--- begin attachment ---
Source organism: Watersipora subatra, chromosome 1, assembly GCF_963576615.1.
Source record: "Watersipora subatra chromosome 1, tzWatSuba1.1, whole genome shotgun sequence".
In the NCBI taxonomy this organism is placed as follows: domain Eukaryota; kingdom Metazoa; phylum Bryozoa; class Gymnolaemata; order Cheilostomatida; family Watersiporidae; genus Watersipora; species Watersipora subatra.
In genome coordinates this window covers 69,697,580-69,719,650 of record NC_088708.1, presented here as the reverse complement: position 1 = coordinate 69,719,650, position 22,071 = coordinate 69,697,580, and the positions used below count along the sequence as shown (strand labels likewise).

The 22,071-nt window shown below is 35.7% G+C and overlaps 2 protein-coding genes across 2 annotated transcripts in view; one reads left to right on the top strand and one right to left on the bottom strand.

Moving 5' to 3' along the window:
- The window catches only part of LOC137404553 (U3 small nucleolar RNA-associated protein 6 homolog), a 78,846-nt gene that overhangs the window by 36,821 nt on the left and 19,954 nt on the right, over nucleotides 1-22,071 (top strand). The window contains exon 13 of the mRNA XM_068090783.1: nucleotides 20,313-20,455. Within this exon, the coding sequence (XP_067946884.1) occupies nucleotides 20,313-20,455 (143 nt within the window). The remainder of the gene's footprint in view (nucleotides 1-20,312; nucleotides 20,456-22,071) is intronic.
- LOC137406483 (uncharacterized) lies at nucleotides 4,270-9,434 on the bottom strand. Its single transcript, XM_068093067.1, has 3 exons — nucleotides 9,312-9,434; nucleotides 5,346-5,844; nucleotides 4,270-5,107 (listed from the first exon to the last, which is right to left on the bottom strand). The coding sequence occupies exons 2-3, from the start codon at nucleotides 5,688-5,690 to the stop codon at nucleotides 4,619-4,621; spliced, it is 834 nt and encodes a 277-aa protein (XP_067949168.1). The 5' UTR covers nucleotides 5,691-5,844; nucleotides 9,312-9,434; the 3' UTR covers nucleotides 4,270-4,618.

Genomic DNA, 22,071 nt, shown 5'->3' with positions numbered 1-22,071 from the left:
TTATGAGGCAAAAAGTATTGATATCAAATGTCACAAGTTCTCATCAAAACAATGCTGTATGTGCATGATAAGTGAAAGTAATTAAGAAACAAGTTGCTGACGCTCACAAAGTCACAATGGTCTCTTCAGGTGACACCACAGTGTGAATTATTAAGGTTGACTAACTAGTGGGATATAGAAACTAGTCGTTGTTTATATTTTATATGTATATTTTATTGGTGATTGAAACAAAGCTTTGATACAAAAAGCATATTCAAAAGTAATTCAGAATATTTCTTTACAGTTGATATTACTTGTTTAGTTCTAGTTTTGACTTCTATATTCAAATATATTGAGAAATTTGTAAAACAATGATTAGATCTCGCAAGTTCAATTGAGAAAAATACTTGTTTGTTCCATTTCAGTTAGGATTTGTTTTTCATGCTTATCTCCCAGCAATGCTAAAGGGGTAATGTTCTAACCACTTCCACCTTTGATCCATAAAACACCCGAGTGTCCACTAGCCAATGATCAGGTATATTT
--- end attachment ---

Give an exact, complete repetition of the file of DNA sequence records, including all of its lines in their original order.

Source organism: Watersipora subatra, chromosome 1, assembly GCF_963576615.1.
Source record: "Watersipora subatra chromosome 1, tzWatSuba1.1, whole genome shotgun sequence".
In the NCBI taxonomy this organism is placed as follows: domain Eukaryota; kingdom Metazoa; phylum Bryozoa; class Gymnolaemata; order Cheilostomatida; family Watersiporidae; genus Watersipora; species Watersipora subatra.
In genome coordinates this window covers 69,697,580-69,719,650 of record NC_088708.1, presented here as the reverse complement: position 1 = coordinate 69,719,650, position 22,071 = coordinate 69,697,580, and the positions used below count along the sequence as shown (strand labels likewise).

The 22,071-nt window shown below is 35.7% G+C and overlaps 2 protein-coding genes across 2 annotated transcripts in view; one reads left to right on the top strand and one right to left on the bottom strand.

Moving 5' to 3' along the window:
- The window catches only part of LOC137404553 (U3 small nucleolar RNA-associated protein 6 homolog), a 78,846-nt gene that overhangs the window by 36,821 nt on the left and 19,954 nt on the right, over nucleotides 1-22,071 (top strand). The window contains exon 13 of the mRNA XM_068090783.1: nucleotides 20,313-20,455. Within this exon, the coding sequence (XP_067946884.1) occupies nucleotides 20,313-20,455 (143 nt within the window). The remainder of the gene's footprint in view (nucleotides 1-20,312; nucleotides 20,456-22,071) is intronic.
- LOC137406483 (uncharacterized) lies at nucleotides 4,270-9,434 on the bottom strand. Its single transcript, XM_068093067.1, has 3 exons — nucleotides 9,312-9,434; nucleotides 5,346-5,844; nucleotides 4,270-5,107 (listed from the first exon to the last, which is right to left on the bottom strand). The coding sequence occupies exons 2-3, from the start codon at nucleotides 5,688-5,690 to the stop codon at nucleotides 4,619-4,621; spliced, it is 834 nt and encodes a 277-aa protein (XP_067949168.1). The 5' UTR covers nucleotides 5,691-5,844; nucleotides 9,312-9,434; the 3' UTR covers nucleotides 4,270-4,618.

Genomic DNA, 22,071 nt, shown 5'->3' with positions numbered 1-22,071 from the left:
TTATGAGGCAAAAAGTATTGATATCAAATGTCACAAGTTCTCATCAAAACAATGCTGTATGTGCATGATAAGTGAAAGTAATTAAGAAACAAGTTGCTGACGCTCACAAAGTCACAATGGTCTCTTCAGGTGACACCACAGTGTGAATTATTAAGGTTGACTAACTAGTGGGATATAGAAACTAGTCGTTGTTTATATTTTATATGTATATTTTATTGGTGATTGAAACAAAGCTTTGATACAAAAAGCATATTCAAAAGTAATTCAGAATATTTCTTTACAGTTGATATTACTTGTTTAGTTCTAGTTTTGACTTCTATATTCAAATATATTGAGAAATTTGTAAAACAATGATTAGATCTCGCAAGTTCAATTGAGAAAAATACTTGTTTGTTCCATTTCAGTTAGGATTTGTTTTTCATGCTTATCTCCCAGCAATGCTAAAGGGGTAATGTTCTAACCACTTCCACCTTTGATCCATAAAACACCCGAGTGTCCACTAGCCAATGATCAGGTATATTT